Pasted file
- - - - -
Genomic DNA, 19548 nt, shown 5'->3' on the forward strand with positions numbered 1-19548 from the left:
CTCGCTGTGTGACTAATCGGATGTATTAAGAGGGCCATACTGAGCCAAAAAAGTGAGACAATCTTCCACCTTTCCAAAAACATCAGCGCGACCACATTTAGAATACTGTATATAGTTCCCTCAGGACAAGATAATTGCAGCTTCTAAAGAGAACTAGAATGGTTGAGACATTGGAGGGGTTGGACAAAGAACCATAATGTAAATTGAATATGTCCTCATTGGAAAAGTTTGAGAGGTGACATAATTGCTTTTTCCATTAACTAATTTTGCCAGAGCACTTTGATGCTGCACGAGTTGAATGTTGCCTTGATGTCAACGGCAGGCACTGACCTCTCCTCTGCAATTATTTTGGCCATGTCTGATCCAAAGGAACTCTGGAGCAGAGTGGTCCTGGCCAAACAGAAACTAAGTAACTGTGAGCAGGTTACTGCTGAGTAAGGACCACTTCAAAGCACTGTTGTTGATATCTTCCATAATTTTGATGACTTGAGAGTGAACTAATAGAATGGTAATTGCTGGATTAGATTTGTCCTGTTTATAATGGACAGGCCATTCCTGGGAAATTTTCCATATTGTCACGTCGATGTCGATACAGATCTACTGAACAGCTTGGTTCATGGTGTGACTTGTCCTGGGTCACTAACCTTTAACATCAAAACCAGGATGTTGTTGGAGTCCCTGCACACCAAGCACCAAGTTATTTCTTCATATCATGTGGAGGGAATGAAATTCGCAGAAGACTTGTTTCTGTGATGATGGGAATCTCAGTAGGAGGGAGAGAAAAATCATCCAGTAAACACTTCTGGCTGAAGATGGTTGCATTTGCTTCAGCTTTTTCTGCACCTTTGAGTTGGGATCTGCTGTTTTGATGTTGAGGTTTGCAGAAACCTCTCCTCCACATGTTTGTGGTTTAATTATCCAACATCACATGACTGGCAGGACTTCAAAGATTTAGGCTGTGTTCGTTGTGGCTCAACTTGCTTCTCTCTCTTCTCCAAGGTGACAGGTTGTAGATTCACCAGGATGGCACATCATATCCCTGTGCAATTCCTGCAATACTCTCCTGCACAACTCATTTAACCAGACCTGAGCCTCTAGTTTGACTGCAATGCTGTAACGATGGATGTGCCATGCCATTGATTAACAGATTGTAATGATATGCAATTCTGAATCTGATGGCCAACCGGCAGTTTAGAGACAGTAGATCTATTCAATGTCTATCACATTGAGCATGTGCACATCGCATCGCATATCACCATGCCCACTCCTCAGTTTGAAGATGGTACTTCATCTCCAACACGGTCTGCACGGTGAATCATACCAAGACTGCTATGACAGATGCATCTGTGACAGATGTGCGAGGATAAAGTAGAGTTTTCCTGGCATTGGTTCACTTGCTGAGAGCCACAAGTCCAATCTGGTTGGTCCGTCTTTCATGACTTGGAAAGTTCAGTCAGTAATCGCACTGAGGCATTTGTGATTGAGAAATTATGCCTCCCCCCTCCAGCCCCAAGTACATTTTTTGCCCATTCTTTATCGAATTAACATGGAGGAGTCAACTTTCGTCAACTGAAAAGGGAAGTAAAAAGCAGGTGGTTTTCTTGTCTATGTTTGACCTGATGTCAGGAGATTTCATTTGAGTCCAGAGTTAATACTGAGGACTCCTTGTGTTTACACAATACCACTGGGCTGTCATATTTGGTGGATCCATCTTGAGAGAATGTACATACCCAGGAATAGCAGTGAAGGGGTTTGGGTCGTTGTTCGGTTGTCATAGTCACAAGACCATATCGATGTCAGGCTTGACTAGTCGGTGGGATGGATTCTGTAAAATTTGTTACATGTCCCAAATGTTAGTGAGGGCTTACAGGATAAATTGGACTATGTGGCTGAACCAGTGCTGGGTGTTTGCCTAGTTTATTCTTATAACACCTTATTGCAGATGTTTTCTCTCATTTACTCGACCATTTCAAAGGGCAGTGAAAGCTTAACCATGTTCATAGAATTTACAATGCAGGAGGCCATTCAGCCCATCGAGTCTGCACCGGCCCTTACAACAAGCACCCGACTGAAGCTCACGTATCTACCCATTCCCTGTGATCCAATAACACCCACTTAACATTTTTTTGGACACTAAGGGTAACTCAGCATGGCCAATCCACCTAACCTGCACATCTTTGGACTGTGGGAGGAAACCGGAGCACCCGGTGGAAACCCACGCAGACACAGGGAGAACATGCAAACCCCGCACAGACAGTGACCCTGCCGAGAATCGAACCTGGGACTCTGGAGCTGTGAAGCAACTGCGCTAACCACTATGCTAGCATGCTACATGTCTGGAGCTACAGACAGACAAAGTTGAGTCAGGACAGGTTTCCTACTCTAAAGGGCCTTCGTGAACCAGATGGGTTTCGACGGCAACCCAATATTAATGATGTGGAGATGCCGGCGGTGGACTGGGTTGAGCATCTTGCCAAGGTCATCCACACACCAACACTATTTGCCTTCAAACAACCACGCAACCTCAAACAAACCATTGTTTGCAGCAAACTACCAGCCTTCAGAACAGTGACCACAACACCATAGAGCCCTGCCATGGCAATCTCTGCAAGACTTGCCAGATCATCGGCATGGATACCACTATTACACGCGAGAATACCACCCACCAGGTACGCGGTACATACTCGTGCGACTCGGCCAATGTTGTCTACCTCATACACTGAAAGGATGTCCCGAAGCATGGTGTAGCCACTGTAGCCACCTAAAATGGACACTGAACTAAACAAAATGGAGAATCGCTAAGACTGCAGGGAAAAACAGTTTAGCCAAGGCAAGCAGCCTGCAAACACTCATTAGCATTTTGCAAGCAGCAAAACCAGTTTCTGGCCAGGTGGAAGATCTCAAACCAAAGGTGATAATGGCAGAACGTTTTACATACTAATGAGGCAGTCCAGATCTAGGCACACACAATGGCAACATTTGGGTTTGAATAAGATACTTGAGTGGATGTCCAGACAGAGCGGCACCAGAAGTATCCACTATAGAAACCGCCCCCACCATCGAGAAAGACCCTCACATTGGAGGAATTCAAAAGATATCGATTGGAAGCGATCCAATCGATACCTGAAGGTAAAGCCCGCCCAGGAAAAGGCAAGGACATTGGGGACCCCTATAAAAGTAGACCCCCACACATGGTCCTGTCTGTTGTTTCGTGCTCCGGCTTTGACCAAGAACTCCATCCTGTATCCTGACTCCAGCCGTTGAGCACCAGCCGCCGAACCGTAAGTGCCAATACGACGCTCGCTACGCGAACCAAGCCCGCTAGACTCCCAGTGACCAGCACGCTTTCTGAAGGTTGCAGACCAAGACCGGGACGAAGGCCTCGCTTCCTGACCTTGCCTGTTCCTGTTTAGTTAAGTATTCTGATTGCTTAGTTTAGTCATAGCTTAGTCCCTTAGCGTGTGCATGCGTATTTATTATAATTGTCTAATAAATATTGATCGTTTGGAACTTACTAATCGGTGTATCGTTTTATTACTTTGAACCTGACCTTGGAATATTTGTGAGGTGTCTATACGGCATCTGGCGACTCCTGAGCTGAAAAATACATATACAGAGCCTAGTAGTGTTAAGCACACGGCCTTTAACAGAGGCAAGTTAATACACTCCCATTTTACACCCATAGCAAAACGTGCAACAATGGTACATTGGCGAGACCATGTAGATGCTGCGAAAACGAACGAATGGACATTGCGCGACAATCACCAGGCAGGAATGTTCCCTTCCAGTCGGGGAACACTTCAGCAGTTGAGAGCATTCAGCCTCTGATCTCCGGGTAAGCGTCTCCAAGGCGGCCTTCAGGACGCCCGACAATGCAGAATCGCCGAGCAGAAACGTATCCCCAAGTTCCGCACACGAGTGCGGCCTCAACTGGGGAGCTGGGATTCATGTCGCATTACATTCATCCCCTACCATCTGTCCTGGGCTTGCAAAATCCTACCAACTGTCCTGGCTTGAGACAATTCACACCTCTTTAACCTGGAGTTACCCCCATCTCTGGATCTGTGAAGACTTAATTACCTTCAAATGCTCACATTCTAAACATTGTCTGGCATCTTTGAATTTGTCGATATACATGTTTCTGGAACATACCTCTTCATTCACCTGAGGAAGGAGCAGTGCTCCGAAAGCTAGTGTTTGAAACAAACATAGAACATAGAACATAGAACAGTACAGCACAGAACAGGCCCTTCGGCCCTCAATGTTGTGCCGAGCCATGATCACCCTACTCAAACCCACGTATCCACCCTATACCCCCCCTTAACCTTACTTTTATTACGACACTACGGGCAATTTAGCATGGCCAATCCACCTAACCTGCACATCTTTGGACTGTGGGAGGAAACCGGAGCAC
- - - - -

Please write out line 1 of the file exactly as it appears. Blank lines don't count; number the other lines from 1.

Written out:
Genomic DNA, 19548 nt, shown 5'->3' on the forward strand with positions numbered 1-19548 from the left: